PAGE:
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Oscar Circuit: “It’s the time of the season”

What’s in store for the fall? Full Oscar Predictions updated!

The second half of the year is upon us.  The race is about to heat up with big Oscar hopefuls coming down the pike.  Our John Foote will be in attendance at the Toronto International Film Festival and many films will be unveiling themselves to critics alike.  There is a very unclear yet still feasible shape to the race looking from ten thousand feet.

There are internet jitters building for Paul Thomas Anderson’s The Master starring Joaquin Phoenix and Philip Seymour Hoffman.  With the trailers released and now the film being pushed up to September, it looks as though we may be in store for a master class in filmmaking.  Phoenix also looks to be a lead contender for his first Oscar after delivering in his previous nominated works, Gladiator (2000) and Walk the Line (2005).  Phoenix does have tough competition ahead of him including what looks to be a critical darling-type performance coming from John Hawkes in Ben Lewin’s The Sessions.  Early word is very positive for the film and the turns by Hawkes along with co-stars Helen Hunt and William H. Macy.  Since Hawkes’ initial nomination two years ago for Winter’s Bone, he hasn’t shown any signs of letting up.  He was arguably left off last year in Sean Durkin’s Martha Marcy May Marlene and will be seen later this year in Julia Dyer’s The Playroom and Steven Spielberg’s Lincoln.  There seems to be a tremendous following and support for him in his current state.  Speaking of Spielberg, we’re still awaiting some type of marketing material for his upcoming Lincoln biopic.  No poster or trailer has been released with very few stills leaked online.  One starts to think if it will even be ready in time.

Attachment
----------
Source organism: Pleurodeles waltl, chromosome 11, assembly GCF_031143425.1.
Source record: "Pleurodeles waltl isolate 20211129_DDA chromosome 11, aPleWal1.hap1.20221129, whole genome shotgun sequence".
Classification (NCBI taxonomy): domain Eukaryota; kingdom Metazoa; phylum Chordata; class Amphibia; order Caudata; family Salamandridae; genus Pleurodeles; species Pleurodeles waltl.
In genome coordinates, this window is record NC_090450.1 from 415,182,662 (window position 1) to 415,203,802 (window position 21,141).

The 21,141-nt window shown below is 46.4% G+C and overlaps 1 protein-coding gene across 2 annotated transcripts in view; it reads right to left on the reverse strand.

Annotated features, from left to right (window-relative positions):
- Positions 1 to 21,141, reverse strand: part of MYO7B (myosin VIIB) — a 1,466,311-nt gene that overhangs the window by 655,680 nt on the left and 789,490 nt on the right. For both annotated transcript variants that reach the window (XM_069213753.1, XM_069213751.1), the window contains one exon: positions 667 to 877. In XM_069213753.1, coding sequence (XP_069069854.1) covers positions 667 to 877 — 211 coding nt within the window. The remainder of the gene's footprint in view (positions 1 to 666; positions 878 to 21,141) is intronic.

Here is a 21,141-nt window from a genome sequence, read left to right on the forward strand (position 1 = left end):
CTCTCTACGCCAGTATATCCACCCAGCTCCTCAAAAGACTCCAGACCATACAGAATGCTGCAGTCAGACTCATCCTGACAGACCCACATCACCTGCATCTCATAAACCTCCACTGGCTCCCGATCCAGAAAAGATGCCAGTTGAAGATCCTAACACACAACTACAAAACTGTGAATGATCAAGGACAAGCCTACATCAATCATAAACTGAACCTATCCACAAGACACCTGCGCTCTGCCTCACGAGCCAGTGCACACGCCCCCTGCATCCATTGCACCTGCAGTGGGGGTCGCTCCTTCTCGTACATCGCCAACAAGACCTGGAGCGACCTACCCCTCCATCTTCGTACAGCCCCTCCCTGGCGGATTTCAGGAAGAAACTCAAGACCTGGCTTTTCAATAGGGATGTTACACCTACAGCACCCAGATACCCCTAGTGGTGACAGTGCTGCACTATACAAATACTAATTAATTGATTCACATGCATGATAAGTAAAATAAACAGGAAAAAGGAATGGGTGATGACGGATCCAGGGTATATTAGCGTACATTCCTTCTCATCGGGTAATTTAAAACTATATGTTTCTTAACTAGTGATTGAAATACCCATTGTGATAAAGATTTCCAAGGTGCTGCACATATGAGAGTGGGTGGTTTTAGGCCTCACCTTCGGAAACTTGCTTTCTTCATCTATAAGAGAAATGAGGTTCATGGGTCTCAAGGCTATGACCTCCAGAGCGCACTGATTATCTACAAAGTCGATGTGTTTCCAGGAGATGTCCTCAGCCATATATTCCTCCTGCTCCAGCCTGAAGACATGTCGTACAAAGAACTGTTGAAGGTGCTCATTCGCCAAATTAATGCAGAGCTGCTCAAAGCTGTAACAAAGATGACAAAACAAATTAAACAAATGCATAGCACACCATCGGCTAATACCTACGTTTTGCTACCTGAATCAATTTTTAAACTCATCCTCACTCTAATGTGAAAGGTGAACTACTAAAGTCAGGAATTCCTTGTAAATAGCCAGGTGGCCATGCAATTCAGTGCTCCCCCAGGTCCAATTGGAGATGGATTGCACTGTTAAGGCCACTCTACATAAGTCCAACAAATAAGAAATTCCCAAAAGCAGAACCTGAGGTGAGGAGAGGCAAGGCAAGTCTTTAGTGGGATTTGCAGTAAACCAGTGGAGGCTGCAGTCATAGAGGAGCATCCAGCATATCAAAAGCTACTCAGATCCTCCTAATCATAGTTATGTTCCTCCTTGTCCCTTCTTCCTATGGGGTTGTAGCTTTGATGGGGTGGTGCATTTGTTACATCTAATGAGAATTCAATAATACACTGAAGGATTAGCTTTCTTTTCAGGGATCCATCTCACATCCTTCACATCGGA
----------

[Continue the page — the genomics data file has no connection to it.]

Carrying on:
Taking a look at the next couple of months, the circuit will begin to reveal itself.

As his career progresses, Bradley Cooper is looking like a force to be reckoned in the future.  He will star opposite Dennis Quaid and Zoe Saldana in The Words.  An Oscar player?  Not looking based on the trailer but surprises occur every year during the race.  Before we see Henry Cavill star as the Man of Steel, he will play opposite Bruce Willis and Sigourney Weaver in The Cold Night of Day.  The film tells the story of a young Wall Street trader whose family is kidnapped.

Viola Davis and Maggie Gyllenhaal in “Won’t Back Down”

Stephen Chbosky’s The Perks of Being a Wallfower starring Ezra Miller, Emma Watson, and Logan Lerman will hit theaters September 14th.  While the film definitely feels younger than what the Academy would typically embrace, it’s always worth watching out for fresh new talent coming down the pike.  Richard Gere is looking to finally land an overdue nomination after missing out for Chicago (2002) in his newest effort Arbitrage directed by Nicholas Jarecki.  The film’s buzz has been nearly mute but there’s always something small that can become something big in an awards race.  Josh Radnor’s Liberal Arts starring Elizabeth Olsen will look to gain some traction along Rian Johnson’s Looper with Joseph Gordon-Levitt and Bruce Willis that has recently been announced as TIFF’s opening film.

After losing to Meryl Streep last year, Viola Davis will team up with Maggie Gyllenhaal in Daniel Barnz’s Won’t Back Down.  The question has been if Davis or Gyllenhaal will both be campaigned leads or are we looking at someone getting the supporting shaft?  Judging on the trailer, it looks like Davis could get the latter.  Robert Lorenz will be helming Clint Eastwood’s “final” acting performance in Trouble with the Curve along with Justin Timberlake and Amy Adams.  Eastwood’s last acting nomination came from his own Million Dollar Baby (2004), his finest and most note-worthy turn of his career.  He’ll need to top that to be considered a threat especially after winning two directing Oscars and two Best Picture winners.  Some may be inclined to move on to someone different.

And of course, don’t forget about The Master.